And if people on the inside don’t really understand, does that change the question?
Why do I teach at the University? (Some say there are Art Schools for artists!)
Why? Because I was invited there and, naturally, I found myself a place there.
I say “naturally” because, whether at an Art School or at the Institute for Higher Studies in Visual Arts, I have always felt a complementarity between the historian and/or theorist and the artist.
Too naturally, no doubt, I got invested and, too passionately, I have continued in the conditions that you know.
Is there always something to wonder about, never peace or calm?
If my head is full of uncertainty, what’s happening to my peace and to my calm?
Are these questions getting us somewhere?
And if there are rules, who made them, I ask you?
In other words — is there a possible end to these uncertainties and, if so, where does it begin?
Are there any important questions?
The semesters are getting shorter, the quota of students per class is rising…
60% of teachers in visual arts are precarious, their pay rising a few hundredths of a euro each year.
I ask you, given that experience emerges over time, what will happen if experience is sacrificed for momentary profit?
Are these questions getting us somewhere?
Where are we going?
Mr. President, I hope that you will be able to understand these questions, and able to answer them too.
I inform you that in spite of the recognized interest in my classes, they are going to be canceled because I am subject to the House of Artists system (which is not even a professional obligation for me), and my earnings are below the threshold for being a full member.
“Fired for insufficient earnings”: my courses are being canceled because my earnings are too low.
Faced with the aberration of this situation, and without a response on your part, I will choose to make this letter public on May 19, 2011.
Please accept, Mr. President, this assurance of my best regards,
Just a few quick notes here:
- The basic economic problems of adjunct work are recited here with perfect clarity: you’re underpaid with respect to the cost of living, underpaid in relation to permanent staff, have no certainty of keeping your job, no benefits, and no employment contract (which seems to mean, in this case, that you promise your employer that you’ll work while they don’t promise you anything).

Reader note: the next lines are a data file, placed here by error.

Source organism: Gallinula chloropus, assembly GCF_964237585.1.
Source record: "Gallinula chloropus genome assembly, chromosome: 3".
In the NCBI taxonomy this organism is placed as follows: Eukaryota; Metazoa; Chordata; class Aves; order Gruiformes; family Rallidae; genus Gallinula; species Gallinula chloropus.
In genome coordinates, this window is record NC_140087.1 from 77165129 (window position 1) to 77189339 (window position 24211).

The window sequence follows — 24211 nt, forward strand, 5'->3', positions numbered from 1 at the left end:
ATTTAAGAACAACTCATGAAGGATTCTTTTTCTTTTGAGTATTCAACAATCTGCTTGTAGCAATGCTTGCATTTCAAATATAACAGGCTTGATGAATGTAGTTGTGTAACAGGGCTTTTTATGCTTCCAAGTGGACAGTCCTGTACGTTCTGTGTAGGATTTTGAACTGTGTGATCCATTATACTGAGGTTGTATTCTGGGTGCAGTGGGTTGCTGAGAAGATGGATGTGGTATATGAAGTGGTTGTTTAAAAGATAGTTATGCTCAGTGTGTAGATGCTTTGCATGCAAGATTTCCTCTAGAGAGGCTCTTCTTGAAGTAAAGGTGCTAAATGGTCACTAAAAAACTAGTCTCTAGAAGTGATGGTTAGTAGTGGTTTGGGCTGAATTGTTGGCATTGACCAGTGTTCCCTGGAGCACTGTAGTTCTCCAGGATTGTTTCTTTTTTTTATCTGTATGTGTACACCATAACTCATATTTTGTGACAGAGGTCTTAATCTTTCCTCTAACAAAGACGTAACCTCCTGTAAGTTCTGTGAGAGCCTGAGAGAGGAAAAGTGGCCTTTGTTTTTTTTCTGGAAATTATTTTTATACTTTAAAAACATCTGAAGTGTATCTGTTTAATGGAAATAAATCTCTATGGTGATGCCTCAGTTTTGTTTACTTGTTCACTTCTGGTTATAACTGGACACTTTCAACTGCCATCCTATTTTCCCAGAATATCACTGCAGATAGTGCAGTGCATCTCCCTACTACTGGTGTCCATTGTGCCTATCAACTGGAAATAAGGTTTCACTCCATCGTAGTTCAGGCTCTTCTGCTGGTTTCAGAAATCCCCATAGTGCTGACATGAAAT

- The bad pedagogical consequences of paying teachers by the hour also emerge: notably in the thorny question of whether one should still interact with students “off the clock.” It’s not clear that that is part of one’s job… Is one getting paid nothing for grading students? For mentoring them? And, as Coënon notes, the teaching conditions deteriorate as class sizes rise.
- The bad relationship with the administration is also quite apparent: the administration seems to set an arbitrary and unequal pay scale, and to justify it, when asked, with fairly irrational explanations (e.g. “your pay is less than X’s because we’re taking the administrative overhead out of yours and not theirs…”).
- There’s a whole subtext here about the relationship between money and respect, and an equally important reminder that, as the 2010 national study on precarity showed, many precarious people hate their precarity but — paradoxically — really want to stay in higher education. In case anyone needed a reminder, there are reasons other than strictly economic rationality driving people to work at universities. A pity that this attitude seems to make them all the easier to exploit.
- It would be good to say something here too about what’s signified by the use of art, and in particular the re-use of that poetic text by John Cage, but I don’t have time today to really think this through… It’s a rather poetic form of public desperation that we have here. Is the aestheticization of this text supposed to help make its hostility and resentment seem less blunt? Is it supposed to be a way of reminding the reader that the author is a cultivated person? Is it a claim that the artist can make art even out of the worst situations? Is art a way of making a more powerful political claim on, say, your job? Or is it that things get aestheticized as a way of compensating symbolically for an impending defeat?